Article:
What’s wrong with me?

I remember being thirteen and laying on the floor of my room, crying, screaming out for someone to help me. No one came. No one understood. When these fits came over me, the little calm and happy girl I was, would transform into a volatile “monster.” Looking back, this used to happen at least once a week. I would bottle up all my emotions in order to be normal and keep going and then I would explode. That was the first real instance in which I woke up with my head spinning, lying on the floor with blood leaking down my arms from my wrists. That was the first real instance the bruising showed on my face from the way I had beaten it against the wall so I could sleep, so I didn’t have to deal with the pain I was feeling, so that I didn’t have to deal with the “monster” my family said I was. So that I didn’t have to deal with the fears which were the center of it all. Instead I knocked myself out, and woke up alone, still bleeding. The carpet was rough and scratched against my face. That was the first real instance in which I knew something had to be wrong with me.

My sisters never acted out like I did. My mother and father couldn’t understand how a seemingly happy, calm, sweet-hearted girl could suddenly transform into what they described as a “screaming, angry, selfish, monster.” My sisters made jokes about it and would do monster signs behind my back when I wasn’t looking, and all I felt was shame. My mom told me, “Emma, just try to control your anger.” But she didn’t understand, I wasn’t angry, I was afraid.

What’s wrong with me, I thought. I am a “screaming, angry, selfish, monster.” Things are hard enough in my family, I didn’t want to give them me to worry about, so I continued to deny my fears, and deny the moods that left me so depleted of hope or the ability to connect with someone, I was filled with so much shame for the person I knew I was becoming. The person I didn’t understand. The only thing I thought I could do was cut myself. Because it made the worries about death, and my families death, and being raped, about disappointing my father, get a little smaller, and the pain–it made the emotional pain something I could understand. It was just a cut on my arm. The tears made sense then.

Every night I would lay in bed praying to God, crying out, “What’s wrong with me? What’s wrong with me! Please, God, What’s wrong with me?” I grew up with the mentality that if I couldn’t hold the emotion and the “bad part of me” inside, I should kill myself.

Looking back now, I can see myself for what I really was. I wasn’t an “angry, selfish, monster.” I was a girl with so many fears and emotions, that I didn’t know how  to deal with. I was drowning in the pain and fears and the loneliness of feeling like I was different than everyone else, and that if anyone saw me like I truly was, my friends or my parents friends, or my dad, they would know I was a monster, and hate me. I deserved their hate.

Now I know that is NOT TRUE!

So what was wrong with me? Nothing! I am not an angry person. I am not a selfish person. I am not a monster!

I am a girl who is still struggling with her fears and anxieties. A girl who battles with depression. I am not alone.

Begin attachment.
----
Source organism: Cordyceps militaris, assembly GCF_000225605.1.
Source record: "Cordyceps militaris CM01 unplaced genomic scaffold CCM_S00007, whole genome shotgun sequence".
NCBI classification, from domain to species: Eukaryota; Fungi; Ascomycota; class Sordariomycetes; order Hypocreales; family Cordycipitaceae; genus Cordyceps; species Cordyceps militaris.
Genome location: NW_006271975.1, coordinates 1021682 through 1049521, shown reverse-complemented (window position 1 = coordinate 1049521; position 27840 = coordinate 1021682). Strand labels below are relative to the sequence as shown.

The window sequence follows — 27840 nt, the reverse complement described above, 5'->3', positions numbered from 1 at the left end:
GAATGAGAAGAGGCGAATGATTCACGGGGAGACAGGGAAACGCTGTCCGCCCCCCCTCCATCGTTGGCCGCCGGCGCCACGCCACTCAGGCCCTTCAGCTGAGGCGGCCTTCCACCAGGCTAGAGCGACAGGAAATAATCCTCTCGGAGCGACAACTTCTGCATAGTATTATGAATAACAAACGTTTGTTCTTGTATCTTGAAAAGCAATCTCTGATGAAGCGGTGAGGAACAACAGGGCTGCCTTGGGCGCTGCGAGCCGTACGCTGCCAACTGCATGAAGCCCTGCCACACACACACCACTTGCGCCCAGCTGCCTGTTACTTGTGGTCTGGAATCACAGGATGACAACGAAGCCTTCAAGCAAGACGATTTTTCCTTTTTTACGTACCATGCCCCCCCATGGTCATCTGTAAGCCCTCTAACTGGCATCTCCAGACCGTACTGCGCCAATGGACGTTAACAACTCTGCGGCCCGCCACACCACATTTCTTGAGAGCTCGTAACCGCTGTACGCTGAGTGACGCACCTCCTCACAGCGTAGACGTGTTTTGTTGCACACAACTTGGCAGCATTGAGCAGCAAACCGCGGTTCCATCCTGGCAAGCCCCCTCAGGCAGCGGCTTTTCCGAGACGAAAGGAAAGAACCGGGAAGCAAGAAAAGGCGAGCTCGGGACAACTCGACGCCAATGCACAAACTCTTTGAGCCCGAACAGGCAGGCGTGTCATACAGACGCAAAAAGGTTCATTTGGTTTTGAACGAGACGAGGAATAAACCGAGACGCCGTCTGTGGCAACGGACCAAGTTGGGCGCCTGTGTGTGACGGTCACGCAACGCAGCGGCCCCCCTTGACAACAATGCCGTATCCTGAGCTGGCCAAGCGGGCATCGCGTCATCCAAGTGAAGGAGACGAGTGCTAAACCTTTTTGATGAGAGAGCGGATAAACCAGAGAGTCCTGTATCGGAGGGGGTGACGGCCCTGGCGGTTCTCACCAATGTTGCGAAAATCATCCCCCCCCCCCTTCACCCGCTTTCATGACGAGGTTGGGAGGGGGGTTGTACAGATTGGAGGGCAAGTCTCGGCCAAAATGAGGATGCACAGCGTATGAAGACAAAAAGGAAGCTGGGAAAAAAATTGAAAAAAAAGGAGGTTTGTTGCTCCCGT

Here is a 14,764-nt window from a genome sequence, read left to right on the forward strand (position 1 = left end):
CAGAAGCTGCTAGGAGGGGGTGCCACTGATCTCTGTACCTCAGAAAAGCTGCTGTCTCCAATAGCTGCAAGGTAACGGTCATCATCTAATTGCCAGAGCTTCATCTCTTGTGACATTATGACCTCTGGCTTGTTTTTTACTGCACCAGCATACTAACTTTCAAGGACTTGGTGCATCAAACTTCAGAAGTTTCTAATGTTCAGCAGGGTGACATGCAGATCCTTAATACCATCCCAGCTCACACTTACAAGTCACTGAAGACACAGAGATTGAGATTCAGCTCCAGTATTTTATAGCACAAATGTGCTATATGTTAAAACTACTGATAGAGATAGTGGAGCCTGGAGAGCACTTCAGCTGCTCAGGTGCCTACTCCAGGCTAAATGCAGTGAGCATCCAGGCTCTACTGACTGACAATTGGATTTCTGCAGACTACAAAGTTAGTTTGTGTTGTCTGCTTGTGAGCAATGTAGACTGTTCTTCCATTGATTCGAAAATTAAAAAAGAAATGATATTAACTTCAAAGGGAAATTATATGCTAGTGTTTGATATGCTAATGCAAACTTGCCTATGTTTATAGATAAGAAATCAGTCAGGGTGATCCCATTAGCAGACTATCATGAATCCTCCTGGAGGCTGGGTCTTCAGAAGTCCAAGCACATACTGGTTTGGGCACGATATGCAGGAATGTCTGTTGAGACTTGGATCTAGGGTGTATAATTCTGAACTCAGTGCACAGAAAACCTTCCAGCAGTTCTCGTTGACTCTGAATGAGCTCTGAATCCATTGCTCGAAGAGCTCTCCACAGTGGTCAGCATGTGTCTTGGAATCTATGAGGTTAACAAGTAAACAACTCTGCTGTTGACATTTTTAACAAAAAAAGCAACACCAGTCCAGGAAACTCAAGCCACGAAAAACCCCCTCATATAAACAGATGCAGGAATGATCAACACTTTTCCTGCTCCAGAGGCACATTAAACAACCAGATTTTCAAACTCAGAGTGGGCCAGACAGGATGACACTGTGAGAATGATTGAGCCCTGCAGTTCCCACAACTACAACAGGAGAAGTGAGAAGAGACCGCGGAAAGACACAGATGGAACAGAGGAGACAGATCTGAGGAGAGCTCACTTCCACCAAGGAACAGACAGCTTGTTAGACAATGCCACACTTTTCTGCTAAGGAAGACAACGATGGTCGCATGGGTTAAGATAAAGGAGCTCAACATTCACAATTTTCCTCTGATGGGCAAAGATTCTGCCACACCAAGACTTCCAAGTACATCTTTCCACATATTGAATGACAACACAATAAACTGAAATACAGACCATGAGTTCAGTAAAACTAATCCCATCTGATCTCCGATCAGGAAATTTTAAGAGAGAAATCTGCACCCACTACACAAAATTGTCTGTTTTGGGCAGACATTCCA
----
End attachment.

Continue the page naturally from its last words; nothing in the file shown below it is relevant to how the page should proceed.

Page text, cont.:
When your young and figuring out who you are, the main thing is you want to fit in. I tried my best, but I couldn’t, so instead of asking, why don’t I fit in? Why do I scream and get angry? And therefore coming to the conclusion I now know is true. Instead I asked myself the terrible question: What’s wrong with me? Like it was my fault. Like it was something I had done wrong.

I wish I could go back and give myself a hug at that age and tell my thirteen year old self that it’s okay. That I understand  She is just frightened. Instead of hating myself and punishing myself for showing emotion, I wish I would have figured out how to tell people how I felt. Written it all out, as I have now, and have someone say to me, “It’s okay. I understand. Everyone gets fearful, everyone gets sad. ”

So to anyone who is asking themselves that question right now. “What is wrong with me?”  “What is wrong with me?”

The answer is nothing. Nothing is wrong with you! There is no shame in fears, there is no shame in acting out, there is no shame in depression. The biggest part of the fight is realizing it’s okay that you feel the way you feel. Tell everybody. Don’t hide it. It doesn’t make you weird or abnormal. People won’t love you less. They will love you more because they will know the real you!

Please don’t listen to the lies, that you are “shameful and selfish and a monster.” You’re not! You’re beautiful and complicated and just want to be loved and understood. Don’t be afraid to show who you really are. That’s the person everyone wants to know! I know this because that’s my story. I was so afraid to tell anyone about my depression and anxiety for so long, and now, I have true friends who love me for who I am, not for the few days of the week I can hold myself together. But for the sad times, and the fearful times too.

You’re brave and I believe in you. What’s wrong with you?


You are hurting. But you will get better, and feel better. Just show the world who you are. Don’t hide it. You’re a work of art.

Love, Emma


20 thoughts on “What’s wrong with me?

  1. You know you are amazing sharing your experiences. I am sure someone will come across your blog who is also going through depression and reading your blog will make them feel less alien.

  2. Wow! Thank you for sharing this. Even now, when I am almost 40, I wonder what is wrong with me. And when I tell myself that there is nothing wrong with me…I’m perfectly imperfect, I feel like I am too full of myself. It’s hard to find that middle ground where I’m happy being me. Don’t get me wrong, I am getting better. However, hearing others who have experienced the same things as me….makes it easier. You made a difference when you wrote this. 🙂

  3. Right on! I love the way you figure things out and then share it with others. Let me encourage you with some words from a King long ago. “I sought the Lord and read His Word, and He heard me, and delivered me from all my fears. I look to Him and my face radiates. My face shall never blush for shame or be confusied.” Psalm 34. I paraphrased it to personalize it to you; but it’s good stuff. Dealing with your fears is one of the best things you can do for yourself. God bless you. Keep sharing.